What we are seeing now in 2015, is that having historically rendered people incapable of work due to the dismantling of industry, a new Conservative government is attempting to make these claimants go back to work by undermining the legitimacy of their disability. In short the current government is pursuing policies intended to radically reduce the number of people claiming these benefits by any means necessary. This policy agenda is already well underway with devastating consequences for many claimants.
A current in vogue construct within applied psychology is ‘mentalization’. At it’s simplest it refers to the capacity to conceptualise what might be going on in the minds of other people. It is our argument that when thinking about the motivation of Iain Duncan Smith and other DWP ministers we spend less time imaging them to be driven by a desire to get a closer approximation of objective truth through the use of carefully controlled scientific method. Instead we suggest that what drives this agenda is a deeply held ideological belief that the state should not be responsible for the ill, disadvantaged and disabled amongst us. The well-intentioned BPS response to the array of indignities visited upon those who have found themselves prey to the WCA apparatus is one that is ultimately hamstrung by the wholly false premise that the institutions addressing worklessness are underpinned by an enlightenment logic. That is, that rational thinking, supported by the learnings of science will allow social progress. The BPS should be congratulated from moving from its default position of silence but there needs to be an understanding that the opposition to which they write their briefing paper is not an array of confused bureaucrats seeking enlightenment through evidence but an ideological mission to return Britain to the iniquitous days of Victorian squalor.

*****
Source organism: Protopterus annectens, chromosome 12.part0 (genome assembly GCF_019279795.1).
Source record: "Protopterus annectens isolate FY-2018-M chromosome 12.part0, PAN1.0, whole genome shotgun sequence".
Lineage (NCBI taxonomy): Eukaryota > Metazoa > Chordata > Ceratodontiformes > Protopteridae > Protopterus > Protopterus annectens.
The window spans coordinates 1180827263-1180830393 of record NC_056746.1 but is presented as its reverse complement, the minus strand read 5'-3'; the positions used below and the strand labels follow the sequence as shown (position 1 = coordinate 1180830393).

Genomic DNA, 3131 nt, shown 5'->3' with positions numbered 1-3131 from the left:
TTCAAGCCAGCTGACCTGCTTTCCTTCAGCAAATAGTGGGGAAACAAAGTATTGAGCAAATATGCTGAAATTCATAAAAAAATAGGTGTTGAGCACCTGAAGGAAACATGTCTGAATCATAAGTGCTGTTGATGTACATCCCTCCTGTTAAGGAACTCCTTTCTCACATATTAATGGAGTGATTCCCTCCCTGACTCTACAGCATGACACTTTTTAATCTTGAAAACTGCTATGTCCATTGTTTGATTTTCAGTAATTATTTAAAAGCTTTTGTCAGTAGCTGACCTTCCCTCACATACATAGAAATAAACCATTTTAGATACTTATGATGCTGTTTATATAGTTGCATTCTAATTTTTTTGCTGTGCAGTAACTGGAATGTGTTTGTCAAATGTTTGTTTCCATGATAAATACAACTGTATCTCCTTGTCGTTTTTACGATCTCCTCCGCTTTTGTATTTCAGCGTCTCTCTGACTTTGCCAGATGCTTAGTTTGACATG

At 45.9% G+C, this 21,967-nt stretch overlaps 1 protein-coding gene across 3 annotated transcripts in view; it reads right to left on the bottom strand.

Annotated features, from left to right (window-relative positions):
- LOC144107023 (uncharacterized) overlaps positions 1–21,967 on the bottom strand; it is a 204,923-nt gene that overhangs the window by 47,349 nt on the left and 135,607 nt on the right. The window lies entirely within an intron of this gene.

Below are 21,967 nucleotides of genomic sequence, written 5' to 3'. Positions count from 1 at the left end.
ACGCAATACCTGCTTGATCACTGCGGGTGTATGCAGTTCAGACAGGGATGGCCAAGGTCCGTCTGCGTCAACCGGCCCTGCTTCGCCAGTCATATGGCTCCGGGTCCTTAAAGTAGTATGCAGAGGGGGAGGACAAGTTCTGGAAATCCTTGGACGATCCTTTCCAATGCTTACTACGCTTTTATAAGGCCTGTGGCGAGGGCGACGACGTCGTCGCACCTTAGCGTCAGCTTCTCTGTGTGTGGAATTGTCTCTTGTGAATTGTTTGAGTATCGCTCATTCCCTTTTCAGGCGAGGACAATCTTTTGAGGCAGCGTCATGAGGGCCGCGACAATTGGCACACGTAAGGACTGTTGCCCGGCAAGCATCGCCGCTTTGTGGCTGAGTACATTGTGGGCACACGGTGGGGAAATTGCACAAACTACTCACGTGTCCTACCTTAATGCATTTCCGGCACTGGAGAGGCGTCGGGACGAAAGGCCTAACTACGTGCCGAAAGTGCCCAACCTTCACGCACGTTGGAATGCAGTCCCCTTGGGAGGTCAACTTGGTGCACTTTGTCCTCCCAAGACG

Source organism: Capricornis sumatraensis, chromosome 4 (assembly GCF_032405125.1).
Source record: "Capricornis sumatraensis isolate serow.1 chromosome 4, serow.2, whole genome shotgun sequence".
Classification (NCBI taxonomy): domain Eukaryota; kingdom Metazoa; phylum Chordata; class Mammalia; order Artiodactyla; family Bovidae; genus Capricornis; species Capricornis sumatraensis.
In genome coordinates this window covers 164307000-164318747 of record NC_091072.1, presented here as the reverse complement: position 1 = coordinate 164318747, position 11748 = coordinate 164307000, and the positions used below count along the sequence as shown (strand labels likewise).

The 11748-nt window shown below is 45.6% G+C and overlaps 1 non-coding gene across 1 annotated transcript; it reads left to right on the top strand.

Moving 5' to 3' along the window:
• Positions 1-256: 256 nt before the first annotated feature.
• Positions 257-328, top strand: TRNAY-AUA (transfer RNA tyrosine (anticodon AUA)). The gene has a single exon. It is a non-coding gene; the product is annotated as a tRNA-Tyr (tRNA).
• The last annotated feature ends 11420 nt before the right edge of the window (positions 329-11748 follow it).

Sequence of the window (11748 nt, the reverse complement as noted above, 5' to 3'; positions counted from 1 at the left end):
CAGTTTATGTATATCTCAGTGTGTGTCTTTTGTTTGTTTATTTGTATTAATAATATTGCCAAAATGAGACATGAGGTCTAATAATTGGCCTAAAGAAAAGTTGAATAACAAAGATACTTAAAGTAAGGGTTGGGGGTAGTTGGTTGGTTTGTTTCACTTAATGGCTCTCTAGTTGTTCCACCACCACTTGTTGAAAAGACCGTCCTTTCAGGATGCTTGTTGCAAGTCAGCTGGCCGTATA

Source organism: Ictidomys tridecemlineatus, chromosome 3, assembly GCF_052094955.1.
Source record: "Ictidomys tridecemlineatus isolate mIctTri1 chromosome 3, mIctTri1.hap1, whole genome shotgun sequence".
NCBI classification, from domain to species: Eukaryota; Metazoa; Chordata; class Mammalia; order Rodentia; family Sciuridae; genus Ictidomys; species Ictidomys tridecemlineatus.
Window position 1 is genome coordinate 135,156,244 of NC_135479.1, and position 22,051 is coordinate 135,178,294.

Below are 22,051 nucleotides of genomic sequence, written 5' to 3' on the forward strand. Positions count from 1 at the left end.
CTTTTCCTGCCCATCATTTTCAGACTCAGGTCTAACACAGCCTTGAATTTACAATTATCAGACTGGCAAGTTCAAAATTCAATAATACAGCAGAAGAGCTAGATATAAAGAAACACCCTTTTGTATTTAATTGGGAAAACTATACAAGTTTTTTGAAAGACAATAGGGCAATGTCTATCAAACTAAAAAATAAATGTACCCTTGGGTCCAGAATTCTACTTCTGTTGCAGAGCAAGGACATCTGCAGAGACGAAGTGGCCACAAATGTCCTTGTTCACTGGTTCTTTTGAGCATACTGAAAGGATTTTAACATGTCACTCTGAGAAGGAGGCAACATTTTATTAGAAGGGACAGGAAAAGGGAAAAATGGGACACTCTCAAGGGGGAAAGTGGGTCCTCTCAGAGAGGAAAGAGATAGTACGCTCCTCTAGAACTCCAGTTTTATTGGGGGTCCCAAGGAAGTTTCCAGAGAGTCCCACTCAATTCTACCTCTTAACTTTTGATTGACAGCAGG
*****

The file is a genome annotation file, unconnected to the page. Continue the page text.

Once we get the BPS to this realization, psychologists working with other social scientists can invest more time in theorizing methods to resist and challenge this position rather than merely trying to ameliorate it. It will also allow us to move away from trying to speak for, albeit with good intentions, people who are currently struggling with these welfare reforms to standing in solidarity alongside them in our refusal to be complicit with or profit from it.
About the Authors: Danny Taggart is a Clinical Psychologist based jointly at the Priory Children’s Centre in Great Yarmouth and as a Lecturer in the School of Health and Human Sciences, University of Essex. At the Priory Children’s Centre he works alongside local fathers in the Great Yarmouth Father’s Project, a Community Psychology informed intervention to improve social, emotional and material conditions for families in the local area. Carl Walker leads a European Community Psychology Association Task Force on Austerity and Mental health and is the National Health Action Party parliamentary candidate for East Worthing and Shoreham. He is also a Principal Lecturer in the School of Applied Social Science at the University of Brighton.